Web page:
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Sean Flynt
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PostPosted: Fri 07 Nov, 2014 7:47 am    Post subject: DIY: Medieval Sheath for Camp Knife         Reply with quote

I have a growing interest in medieval knives and daggers. The need for a new camp/utility knife gave me a chance to try medieval sheath technology in a real-world setting as opposed to just putting it on a shelf.

The knife is one of the wonderful Old Hickory butcher knives you can get new for under $12. This is the 7" blade (high carbon steel,) which is compact and light enough for fieldcraft, but thick enough for limbing, batoning, etc. Because it's incredibly cheap and sturdy, you can push this knife a long way without worrying too much about breakage. You can see how worried I am about keeping this blade pristine. Those qualities played a part in my sheath planning.

The sheath is of the duplex style typical of what you'll find in the Museum of London publication "Knives and Scabbards." There isn't much in the way of construction or decoration to suggest a period more specific than 1300-1500. I did add a hasty design to the front of the scabbard just because that broad surface looked very dull without something. In keeping with the utilitarian work overall, I used a very coarse stitching (two-needle) of the heavy waxed cord sold as "artificial sinew." I punched the holes rather far from the seam edge because I didn't want to risk the cord pulling through.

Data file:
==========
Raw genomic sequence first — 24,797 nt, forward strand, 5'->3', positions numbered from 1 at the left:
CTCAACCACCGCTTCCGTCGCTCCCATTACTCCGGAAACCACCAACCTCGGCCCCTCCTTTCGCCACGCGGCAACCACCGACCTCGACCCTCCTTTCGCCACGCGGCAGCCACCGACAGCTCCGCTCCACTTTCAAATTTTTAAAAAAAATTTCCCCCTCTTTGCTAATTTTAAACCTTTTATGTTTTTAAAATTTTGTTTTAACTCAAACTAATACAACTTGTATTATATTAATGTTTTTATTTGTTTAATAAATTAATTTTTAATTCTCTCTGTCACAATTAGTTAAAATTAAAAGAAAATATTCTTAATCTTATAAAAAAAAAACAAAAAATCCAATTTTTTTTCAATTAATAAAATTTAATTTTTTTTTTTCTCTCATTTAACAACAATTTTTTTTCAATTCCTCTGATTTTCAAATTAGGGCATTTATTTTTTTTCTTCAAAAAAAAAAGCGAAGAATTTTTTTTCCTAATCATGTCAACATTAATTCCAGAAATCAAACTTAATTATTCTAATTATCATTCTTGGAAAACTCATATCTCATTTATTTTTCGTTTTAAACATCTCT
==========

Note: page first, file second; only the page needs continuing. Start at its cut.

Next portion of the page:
For the suspension, I've used paracord instead of the historically appropriate thong, but I'm not necessarily convinced the paracord is superior as it might be more prone to slippage. Here's where the cost of the knife and leather influence the construction of the sheath–if this suspension fails and and I lose my knife, I'll shed a quick tear over the labor, but won't worry too much about the $15 or so I have invested in this set. Because the German Bauernwehr was sometimes suspended from a narrow belt, I've made the horizontal suspension channel large enough to accommodate that suspension if the thong annoys me. In general, I like to have field kit well-secured, but I'm willing to give this loose suspension a chance for the sake of better understanding it. One obvious advantage of this suspension is that it can move out of the way as you kneel, crouch or sit on the ground, which is often the case in fieldcraft. A large knife fixed tightly to a belt can restrict such movement and be uncomfortable.